“She Dies Tomorrow” (2020)
Running time: 84 minutes
Written and directed by: Amy Seimetz
Featuring: Kate Lyn Sheil, Jane Adams, Kentucker Audley, Katie Aselton, Chris Messina, Tunde Adebimpe, Jennifer Kim, Olivia Taylor Dudley, Michelle Rodriguez, Josh Lucas and Adam Wingard
Jane: “Humans are the only animal or creature that pretends to be what it’s not.”
Released this week on DVD is the drama/horror “She Dies Tomorrow” (2020), written and directed by Amy Seimetz, a movie that is as original as one can get within the horror genre, which is saying something considering how bloated this milieu has become over the past fifteen years. Seimetz, although known popularly as an actress has carved out a niche as a director of both television as well as three films, each getting progressively more confident and meaningful than the previous. It does not hurt that she can call on a number of high profile acquaintances to appear in her movies thereby giving them a hint of authenticity as well as a profile others might not be able to get in a crowded marketplace.
I have made the point before but the past ten years has been a bonanza for genre movies, especially horror, not only does there seem to be more being produced than ever before, especially with the advent of cheap film making equipment, more quality filmmakers entering the genre as well as more production companies realising there is money to be made, especially with the increase in online streaming services. This is where Jason Blum and his Blumhouse production company has entered the market finding a cost/revenue model that works for them, partnering with a major distribution partner in Universal and not limiting itself to theatrical projects, but also partnering with Netflix. What we have with “She Dies Tomorrow” however is something that is becoming rarer and rarer, that is a non Blumhouse or Netflix horror movie that makes an impact, is original and is directed by a woman that attempts to make social commentary through genre tropes, bending them and defying conventions in a very good way.
“She Dies Tomorrow” is based around Amy a young woman who has recently purchased a house, and is congratulated over the phone by her friend Jane. When she visits, Amy reveals to Jane that she knows she is going to die the next day, which Jane initially writes off as a result of Amy consuming alcohol. Amy repeatedly says that she wants to be turned into a leather jacket after she dies, so she could be made into something of use. Jane leaves, telling her she will call the next day. Jane returns to her house to continue studying samples under a microscope, but suddenly becomes paranoid and rushes to Amy’s house, leaving several voice messages but being unable to contact her. She then leaves to go to her sister in law’s birthday party.At the party, Jane appears disheveled, confusing the other guests and disturbing them by saying she, too, is going to die tomorrow. This actually reads a little like the low budget but effective horror “Pontypool” (2008) that works on a similar conceit although far less personal.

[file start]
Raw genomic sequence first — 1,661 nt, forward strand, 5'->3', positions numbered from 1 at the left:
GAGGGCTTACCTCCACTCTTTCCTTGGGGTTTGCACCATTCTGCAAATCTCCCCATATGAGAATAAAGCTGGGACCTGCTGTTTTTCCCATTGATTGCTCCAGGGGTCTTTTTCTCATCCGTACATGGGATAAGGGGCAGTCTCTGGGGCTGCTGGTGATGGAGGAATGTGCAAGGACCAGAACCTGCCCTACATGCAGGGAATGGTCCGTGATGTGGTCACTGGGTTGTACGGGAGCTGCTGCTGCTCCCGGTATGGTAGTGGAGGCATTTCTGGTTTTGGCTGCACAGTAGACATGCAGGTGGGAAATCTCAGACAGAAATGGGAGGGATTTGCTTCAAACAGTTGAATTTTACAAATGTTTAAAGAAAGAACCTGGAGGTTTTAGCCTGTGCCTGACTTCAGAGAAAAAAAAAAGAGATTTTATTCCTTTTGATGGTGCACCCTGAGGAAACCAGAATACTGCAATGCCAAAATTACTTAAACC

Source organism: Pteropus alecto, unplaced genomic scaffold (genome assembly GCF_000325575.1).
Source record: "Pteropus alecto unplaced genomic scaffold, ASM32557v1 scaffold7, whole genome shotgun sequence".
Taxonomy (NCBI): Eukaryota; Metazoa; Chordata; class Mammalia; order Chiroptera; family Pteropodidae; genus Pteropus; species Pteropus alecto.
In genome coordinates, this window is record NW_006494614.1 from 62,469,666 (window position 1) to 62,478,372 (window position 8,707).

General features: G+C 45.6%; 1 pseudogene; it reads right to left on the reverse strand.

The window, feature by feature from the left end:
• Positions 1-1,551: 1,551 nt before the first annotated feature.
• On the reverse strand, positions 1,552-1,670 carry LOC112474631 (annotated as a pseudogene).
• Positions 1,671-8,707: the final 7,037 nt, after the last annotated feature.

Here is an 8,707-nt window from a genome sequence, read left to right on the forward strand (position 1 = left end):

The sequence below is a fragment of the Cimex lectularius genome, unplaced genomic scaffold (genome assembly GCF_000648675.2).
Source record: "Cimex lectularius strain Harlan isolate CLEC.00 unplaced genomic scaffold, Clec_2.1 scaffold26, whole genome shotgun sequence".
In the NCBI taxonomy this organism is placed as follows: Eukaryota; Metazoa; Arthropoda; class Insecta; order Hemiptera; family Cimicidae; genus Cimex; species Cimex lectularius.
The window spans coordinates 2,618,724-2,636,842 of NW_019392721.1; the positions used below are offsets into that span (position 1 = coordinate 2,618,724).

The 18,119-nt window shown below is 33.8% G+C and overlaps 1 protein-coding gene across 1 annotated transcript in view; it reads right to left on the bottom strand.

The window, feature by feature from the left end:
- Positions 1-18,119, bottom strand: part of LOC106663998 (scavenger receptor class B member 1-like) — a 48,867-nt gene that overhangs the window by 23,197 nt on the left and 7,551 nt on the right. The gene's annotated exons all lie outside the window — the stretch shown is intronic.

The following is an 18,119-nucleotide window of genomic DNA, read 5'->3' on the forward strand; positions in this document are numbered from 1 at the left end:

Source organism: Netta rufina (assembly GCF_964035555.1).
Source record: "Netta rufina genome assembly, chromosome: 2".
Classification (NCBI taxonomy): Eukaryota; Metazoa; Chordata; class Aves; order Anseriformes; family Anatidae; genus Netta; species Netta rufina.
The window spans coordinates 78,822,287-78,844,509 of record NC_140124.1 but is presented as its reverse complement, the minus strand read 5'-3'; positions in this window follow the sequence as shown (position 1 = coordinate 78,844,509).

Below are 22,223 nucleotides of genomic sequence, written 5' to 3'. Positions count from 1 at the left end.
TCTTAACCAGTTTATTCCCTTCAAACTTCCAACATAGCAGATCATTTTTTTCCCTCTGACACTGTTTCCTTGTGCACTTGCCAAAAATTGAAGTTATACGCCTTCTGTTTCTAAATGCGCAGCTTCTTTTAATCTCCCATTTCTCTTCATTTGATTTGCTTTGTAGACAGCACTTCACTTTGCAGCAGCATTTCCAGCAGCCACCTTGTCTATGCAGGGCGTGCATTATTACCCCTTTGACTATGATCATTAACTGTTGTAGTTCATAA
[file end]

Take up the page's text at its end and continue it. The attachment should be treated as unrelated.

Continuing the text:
The movie has its influences which the filmmaker uses to their obvious conclusions, there is a varied color palette that changes as the characters get lost in their own world views and ‘infections’ which come into view when we realise what is happening with the contagion being actually quite easy, not too dissimilar to a certain disease sweeping the world currently. Seimetz directs this movie with a small budget but like many modern independent movies this has a feel, look and screenplay that is extremely tight and well honed.
“She Dies Tomorrow” has a huge list of great character actors that all know what kind of movie they are appearing in and obviously know how to adjust their onscreen personas to give the director what she wants which is a challenge especially when some are supposed to be feeling the effects of the spell they are under. It is fun seeing some of these actors playing parts outside their wheelhouses, at once familiar but different as they serve the vision of the screenplay which is different to what they normally appear in, that is high budget broad genre movies that millions will watch as opposed to movie that is a sub genre movie at best.
I actually recommend this movie highly as one of those horror movies that transcends its genre, sure it may come across like an independent thriller but it is much more than that. The horror elements exist but very subtly in the same way a Lars von Trier movie might, all drama and tension but with definite horror credentials. It is also a break to have a true female directed horror movie that is not a remake, reboot or a sequel, something it seems only independent cinema is able to accomplish.